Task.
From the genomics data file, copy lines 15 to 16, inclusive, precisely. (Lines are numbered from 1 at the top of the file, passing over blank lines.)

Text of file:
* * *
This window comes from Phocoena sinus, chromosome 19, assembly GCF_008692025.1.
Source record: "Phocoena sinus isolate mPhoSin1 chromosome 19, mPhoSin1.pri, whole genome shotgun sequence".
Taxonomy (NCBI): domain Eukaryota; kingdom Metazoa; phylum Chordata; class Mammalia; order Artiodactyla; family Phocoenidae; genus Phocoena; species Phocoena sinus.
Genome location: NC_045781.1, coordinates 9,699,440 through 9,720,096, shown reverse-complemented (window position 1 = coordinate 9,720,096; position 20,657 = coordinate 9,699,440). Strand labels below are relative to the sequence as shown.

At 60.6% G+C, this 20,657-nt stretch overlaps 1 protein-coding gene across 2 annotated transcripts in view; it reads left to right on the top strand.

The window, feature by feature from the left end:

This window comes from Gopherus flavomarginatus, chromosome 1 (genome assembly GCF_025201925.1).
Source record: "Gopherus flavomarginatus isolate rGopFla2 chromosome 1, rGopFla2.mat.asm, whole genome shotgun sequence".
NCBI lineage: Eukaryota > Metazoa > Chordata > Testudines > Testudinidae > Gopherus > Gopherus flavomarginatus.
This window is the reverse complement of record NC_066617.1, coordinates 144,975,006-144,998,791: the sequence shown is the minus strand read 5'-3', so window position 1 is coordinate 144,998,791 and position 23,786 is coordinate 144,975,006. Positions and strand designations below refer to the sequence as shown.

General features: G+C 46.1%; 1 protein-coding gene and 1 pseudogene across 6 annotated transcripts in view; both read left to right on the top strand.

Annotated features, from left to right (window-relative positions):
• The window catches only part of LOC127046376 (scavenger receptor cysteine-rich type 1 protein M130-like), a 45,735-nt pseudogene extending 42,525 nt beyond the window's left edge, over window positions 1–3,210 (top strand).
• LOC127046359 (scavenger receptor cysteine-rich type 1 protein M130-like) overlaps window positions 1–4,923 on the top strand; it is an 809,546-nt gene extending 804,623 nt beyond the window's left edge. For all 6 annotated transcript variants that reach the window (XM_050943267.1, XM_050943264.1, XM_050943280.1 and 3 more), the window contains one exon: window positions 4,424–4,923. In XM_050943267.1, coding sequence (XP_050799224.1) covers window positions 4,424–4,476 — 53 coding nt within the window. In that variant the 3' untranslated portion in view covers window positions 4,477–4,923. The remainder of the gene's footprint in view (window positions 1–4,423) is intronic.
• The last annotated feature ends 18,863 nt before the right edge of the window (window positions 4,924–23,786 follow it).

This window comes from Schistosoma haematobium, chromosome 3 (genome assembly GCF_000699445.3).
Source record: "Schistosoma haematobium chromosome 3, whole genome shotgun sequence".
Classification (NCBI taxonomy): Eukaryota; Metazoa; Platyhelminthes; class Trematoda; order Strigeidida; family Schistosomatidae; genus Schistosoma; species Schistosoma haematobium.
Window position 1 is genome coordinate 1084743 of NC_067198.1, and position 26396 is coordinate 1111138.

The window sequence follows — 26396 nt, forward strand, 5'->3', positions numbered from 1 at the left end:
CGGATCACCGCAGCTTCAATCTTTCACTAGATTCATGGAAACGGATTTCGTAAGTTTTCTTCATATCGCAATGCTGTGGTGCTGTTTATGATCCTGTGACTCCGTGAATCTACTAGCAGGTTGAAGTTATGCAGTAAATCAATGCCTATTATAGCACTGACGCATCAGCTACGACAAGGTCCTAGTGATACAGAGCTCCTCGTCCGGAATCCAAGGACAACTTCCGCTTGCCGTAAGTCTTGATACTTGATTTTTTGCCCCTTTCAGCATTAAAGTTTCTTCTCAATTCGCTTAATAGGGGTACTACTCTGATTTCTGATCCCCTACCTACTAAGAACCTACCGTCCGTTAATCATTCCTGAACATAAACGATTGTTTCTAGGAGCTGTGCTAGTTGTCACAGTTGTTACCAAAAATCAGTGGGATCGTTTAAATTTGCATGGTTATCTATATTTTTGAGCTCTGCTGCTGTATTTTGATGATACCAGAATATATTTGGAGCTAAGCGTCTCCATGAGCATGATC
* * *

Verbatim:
• The last annotated feature ends 18,863 nt before the right edge of the window (window positions 4,924–23,786 follow it).

This window comes from Schistosoma haematobium, chromosome 3 (genome assembly GCF_000699445.3).